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A Lady in Boomtown: Miners and Manners on the Nevada Frontier - Page 49

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Hugh acquired no claims in Goldfield, but the “ get- rich- quick” fever is easy to catch from others. The first time I felt this burning sensation was the night two of out friends came hotfoot up the hill in great excitement to show us a panning they had brought in that afternoon from their Goldfield lease. In the bottom of a little frying pan was a teaspoonful of sand so yellow it shrieked “ wealth” even to my uninitiated eyes. Gold found on your own ground! My first trip to Goldfield was in August 1904. Hugh had business there, and of course I was crazy to see the excitement at first hand. But the sleeping accommodations were so meager that Hugh hesitated to have me make the trip. When Hugh’s client, Lucian L. Patrick, a promoter, told him we could “ bunk” with him and his wife, we accepted the welcome invitation. The Patricks were building a house and living in it while the carpenters worked around them. If we were game enough to sleep on a mattress on the floor, they would be glad to have us. We hired a buckboard and team, and started out just after the day’s heat had died down. The desert is always cool at night, so we knew we would have a comfortable trip; but although Goldfield was only about thirty miles away, we took a wrong fork in the road, and were delayed for more than a hour. We stopped for dinner at Klondike Wells, from which Jim Butler had been traveling when he made the silver strike at Tonopah. That meal at Klondike was typical of many I recall on the desert – sliced tomatoes curled at the edges by the hot dry air, greasy stew or boiled beef, lifeless watery mashed potatoes, and canned corn, with the inevitable baking powder biscuits, cold and crumbly and tasteless. I remember the kitchen and the cook, too, with his dirty apron and blue shirt, his shaggy mustache stained with tobacco. I have thought many times how lucky it was that I was too young to be fastidious, and hungry enough to be blind. It was food, and I ate. After dinner we continued our trip into the night. As it turned out, we slept in the very kind of shelter Hugh had tried to avoid. We arrived in Goldfield so much later than we had expected that Hugh decided to seek some place to sleep and arrive at the Patricks’ in the morning. But the only type of sleeping quarters available was technically known as a “ flop house,” a big tent divided by canvas partitions into cubicles about ten feet square. We were ushered quietly into one of these “ roomettes,” where I could just distinguish a three- quarter size iron bed, a wash bowl and pitcher, and one chair. A sickly light from a small electric bulb somewhere in the distance served for illumination, and a chorus of snores told us we were not alone. I didn’t attempt to examine the bedding. I wouldn’t have been able to see it, anyway, in that dim light, but I wasn’t as squeamish as I had been a year earlier as a bride. All I really cared about was to dust off my hair with a towel from my handbag, clean my face with cold cream and fall into bed.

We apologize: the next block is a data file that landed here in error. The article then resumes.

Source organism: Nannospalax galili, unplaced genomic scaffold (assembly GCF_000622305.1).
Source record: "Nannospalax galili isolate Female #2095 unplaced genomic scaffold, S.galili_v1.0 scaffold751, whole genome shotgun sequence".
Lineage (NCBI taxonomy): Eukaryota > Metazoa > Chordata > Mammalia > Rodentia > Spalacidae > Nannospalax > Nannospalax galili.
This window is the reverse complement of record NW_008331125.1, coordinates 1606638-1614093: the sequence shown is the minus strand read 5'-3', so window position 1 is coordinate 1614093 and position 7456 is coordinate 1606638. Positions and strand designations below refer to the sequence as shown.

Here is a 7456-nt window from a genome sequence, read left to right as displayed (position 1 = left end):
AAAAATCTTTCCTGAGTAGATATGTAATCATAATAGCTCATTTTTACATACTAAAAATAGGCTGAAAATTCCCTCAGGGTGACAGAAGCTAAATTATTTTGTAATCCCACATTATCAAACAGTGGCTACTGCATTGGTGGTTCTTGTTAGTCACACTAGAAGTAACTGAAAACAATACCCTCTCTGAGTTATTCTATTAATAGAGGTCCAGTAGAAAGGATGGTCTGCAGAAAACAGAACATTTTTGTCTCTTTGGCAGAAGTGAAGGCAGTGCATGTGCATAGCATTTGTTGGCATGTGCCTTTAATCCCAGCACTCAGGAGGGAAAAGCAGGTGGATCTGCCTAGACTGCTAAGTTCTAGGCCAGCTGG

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A Lady in Boomtown: Miners and Manners on the Nevada Frontier - Page 49
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